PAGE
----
by Miryam Muller in , ,

If you have some spare time this weekend, you could start building your own house!

WikiHouse is an online, open-source construction kit that lets people design and build a new home in just 24 hours. It definitely sounds a bit weird, but this is a serious new 'open-source design' concept released as a plugin for Google Sketchup. Designers tap Google SketchUp, a cinchy 3-D modeling program, to design and edit building templates. The templates are made available to the masses through Creative Commons. The user then downloads a pattern, cuts out the parts in plywood using a CNC milling machine, and starts building away.

“Its aim is to make it possible for almost anyone, regardless of their formal skills, to freely download and build structures which are affordable and suited to their needs,” WikiHouse’s website says.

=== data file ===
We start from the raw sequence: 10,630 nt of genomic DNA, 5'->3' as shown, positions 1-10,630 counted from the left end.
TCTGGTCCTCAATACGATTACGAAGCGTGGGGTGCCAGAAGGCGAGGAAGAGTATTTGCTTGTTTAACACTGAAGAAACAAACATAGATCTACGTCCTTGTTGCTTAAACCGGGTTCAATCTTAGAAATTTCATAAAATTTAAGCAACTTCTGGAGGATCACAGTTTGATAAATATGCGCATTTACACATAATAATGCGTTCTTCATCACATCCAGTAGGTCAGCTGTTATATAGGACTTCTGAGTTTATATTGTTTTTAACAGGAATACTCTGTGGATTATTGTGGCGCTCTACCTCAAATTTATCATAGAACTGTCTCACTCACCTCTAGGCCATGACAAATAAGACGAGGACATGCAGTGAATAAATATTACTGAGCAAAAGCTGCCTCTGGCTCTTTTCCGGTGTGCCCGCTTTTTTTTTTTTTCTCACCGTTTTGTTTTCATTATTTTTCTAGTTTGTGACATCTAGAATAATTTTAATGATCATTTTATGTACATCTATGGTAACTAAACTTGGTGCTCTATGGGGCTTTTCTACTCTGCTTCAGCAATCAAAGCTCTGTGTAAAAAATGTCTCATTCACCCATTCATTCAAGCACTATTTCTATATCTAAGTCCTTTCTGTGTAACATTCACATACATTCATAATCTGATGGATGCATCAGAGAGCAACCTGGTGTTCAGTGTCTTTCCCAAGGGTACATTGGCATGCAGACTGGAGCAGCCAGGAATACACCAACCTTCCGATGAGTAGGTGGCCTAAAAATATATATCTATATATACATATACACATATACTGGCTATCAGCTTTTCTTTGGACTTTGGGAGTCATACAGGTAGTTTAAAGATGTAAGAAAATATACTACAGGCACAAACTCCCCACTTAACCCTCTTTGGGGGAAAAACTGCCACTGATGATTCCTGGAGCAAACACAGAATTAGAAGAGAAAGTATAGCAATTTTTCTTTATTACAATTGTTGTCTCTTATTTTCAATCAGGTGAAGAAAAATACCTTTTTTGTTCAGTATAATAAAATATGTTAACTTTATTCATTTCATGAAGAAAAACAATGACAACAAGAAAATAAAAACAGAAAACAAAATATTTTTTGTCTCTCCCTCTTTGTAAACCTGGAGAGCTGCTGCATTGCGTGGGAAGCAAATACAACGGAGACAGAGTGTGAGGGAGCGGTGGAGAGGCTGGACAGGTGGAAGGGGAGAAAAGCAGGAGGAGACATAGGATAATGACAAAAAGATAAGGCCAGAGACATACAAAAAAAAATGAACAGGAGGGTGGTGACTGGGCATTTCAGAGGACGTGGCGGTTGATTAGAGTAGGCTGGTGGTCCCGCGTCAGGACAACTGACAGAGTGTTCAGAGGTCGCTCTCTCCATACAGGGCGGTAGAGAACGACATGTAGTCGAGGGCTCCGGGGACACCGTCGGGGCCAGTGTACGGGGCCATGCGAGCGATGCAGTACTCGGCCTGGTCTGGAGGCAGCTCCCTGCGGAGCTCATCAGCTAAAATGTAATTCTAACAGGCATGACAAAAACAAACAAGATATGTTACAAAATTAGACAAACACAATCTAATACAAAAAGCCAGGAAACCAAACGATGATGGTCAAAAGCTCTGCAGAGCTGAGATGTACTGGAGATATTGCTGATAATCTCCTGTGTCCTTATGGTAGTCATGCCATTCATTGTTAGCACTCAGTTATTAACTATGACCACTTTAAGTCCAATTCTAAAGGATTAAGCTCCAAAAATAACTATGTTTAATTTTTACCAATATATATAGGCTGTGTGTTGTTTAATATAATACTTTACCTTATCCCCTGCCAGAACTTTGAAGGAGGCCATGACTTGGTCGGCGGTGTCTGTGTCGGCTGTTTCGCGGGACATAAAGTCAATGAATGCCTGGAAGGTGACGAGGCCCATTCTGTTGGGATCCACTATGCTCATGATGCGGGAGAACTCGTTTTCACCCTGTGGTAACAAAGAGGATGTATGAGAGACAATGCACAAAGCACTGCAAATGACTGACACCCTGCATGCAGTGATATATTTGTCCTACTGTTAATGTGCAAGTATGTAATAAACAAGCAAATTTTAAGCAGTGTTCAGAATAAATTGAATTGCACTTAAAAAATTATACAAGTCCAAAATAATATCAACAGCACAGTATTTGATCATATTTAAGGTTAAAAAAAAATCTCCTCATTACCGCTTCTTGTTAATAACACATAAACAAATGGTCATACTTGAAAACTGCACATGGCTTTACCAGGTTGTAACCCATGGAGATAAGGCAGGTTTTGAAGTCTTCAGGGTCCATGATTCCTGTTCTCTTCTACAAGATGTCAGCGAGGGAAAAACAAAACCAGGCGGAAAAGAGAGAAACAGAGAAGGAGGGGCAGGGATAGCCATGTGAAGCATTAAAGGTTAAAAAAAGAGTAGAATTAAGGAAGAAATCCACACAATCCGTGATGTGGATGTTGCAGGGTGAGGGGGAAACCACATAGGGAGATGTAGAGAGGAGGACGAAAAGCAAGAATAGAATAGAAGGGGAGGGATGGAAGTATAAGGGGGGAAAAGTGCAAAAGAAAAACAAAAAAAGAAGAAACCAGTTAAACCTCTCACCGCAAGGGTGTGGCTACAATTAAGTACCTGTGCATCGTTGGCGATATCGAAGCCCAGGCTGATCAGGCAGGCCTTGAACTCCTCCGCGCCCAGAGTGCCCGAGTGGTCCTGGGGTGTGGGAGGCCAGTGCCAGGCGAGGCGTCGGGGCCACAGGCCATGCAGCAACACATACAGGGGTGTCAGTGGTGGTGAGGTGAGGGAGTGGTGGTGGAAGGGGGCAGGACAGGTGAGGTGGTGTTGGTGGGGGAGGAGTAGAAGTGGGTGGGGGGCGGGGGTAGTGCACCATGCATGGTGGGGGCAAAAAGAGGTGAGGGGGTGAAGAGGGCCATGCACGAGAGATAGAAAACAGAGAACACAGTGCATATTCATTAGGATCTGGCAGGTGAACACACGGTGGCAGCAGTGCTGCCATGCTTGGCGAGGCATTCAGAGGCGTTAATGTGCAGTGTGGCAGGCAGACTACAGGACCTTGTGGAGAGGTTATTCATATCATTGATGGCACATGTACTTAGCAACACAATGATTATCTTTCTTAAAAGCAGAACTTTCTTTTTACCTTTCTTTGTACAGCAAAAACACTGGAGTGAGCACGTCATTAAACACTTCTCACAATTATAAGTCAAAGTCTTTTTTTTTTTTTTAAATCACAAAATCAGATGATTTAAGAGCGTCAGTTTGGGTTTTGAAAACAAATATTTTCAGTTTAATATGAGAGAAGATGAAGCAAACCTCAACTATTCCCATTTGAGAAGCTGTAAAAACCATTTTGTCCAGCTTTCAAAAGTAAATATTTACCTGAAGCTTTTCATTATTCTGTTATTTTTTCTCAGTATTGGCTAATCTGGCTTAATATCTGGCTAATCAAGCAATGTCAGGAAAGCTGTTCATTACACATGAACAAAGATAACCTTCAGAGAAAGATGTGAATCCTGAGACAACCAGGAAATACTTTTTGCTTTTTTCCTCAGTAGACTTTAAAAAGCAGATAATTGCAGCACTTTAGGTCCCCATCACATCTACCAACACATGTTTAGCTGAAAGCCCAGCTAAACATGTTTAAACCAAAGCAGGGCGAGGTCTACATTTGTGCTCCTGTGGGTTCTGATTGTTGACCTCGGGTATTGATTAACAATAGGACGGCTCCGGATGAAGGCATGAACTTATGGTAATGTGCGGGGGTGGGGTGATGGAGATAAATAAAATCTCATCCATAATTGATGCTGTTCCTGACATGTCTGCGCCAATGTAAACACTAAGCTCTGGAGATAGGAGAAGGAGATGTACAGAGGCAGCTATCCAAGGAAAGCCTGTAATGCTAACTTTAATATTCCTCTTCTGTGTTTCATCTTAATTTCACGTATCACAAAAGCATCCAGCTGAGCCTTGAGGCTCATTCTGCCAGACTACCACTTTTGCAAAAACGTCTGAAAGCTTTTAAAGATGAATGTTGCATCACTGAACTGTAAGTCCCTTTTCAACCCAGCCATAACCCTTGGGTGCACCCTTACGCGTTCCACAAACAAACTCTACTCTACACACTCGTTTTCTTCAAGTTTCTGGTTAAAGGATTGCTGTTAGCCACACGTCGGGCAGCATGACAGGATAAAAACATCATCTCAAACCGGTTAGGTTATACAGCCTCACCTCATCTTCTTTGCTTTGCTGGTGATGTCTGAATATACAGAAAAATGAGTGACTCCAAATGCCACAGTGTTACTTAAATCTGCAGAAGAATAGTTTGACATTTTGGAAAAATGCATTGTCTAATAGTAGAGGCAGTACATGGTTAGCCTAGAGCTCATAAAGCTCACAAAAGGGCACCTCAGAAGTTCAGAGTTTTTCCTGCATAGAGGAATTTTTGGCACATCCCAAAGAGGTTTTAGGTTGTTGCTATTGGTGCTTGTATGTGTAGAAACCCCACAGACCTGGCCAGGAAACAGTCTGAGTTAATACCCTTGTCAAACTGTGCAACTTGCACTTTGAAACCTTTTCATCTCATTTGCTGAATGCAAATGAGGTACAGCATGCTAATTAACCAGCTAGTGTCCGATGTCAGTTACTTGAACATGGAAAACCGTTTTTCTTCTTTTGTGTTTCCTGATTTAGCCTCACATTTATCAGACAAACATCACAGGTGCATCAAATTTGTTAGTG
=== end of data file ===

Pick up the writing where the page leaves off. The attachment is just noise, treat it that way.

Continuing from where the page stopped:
Sounds promising. And if the designs are really as easy and inexpensive as the site says, you could see this sort of insta-architecture having astronomical value in poor, rural areas and developing countries. Open-source blueprints are already a huge aspect of nonprofit architecture.

The official debut, and construction of the first complete WikiHouse, is scheduled for the Gwangu Design Biennale in South Korea during September and October this year.

From WikiHouse:

Imagine taking your Google Sketchup creation for a house and having it milled out and assembled all within 24 hours.  WikiHouse, an Open Community project that puts you in the driver’s seat of design and construction has recently unleashed the opportunity for anyone to realize their own vision of architecture.

You can use your own design and enhance it with other components via the open online community. Once your design is completed, the model is used by WikiHouse to create drawings, which are ready to be CNC milled out of 18mm locally sourced plywood. The pieces can be easily assembled with no power tools, with ribs spaced at 600mm and lateral stabilizers to ensure structural integrity.

The entire process requires no formal knowledge of construction and is extremely adaptable for your own personal customization

Photographs: References:

Read more: International Business Times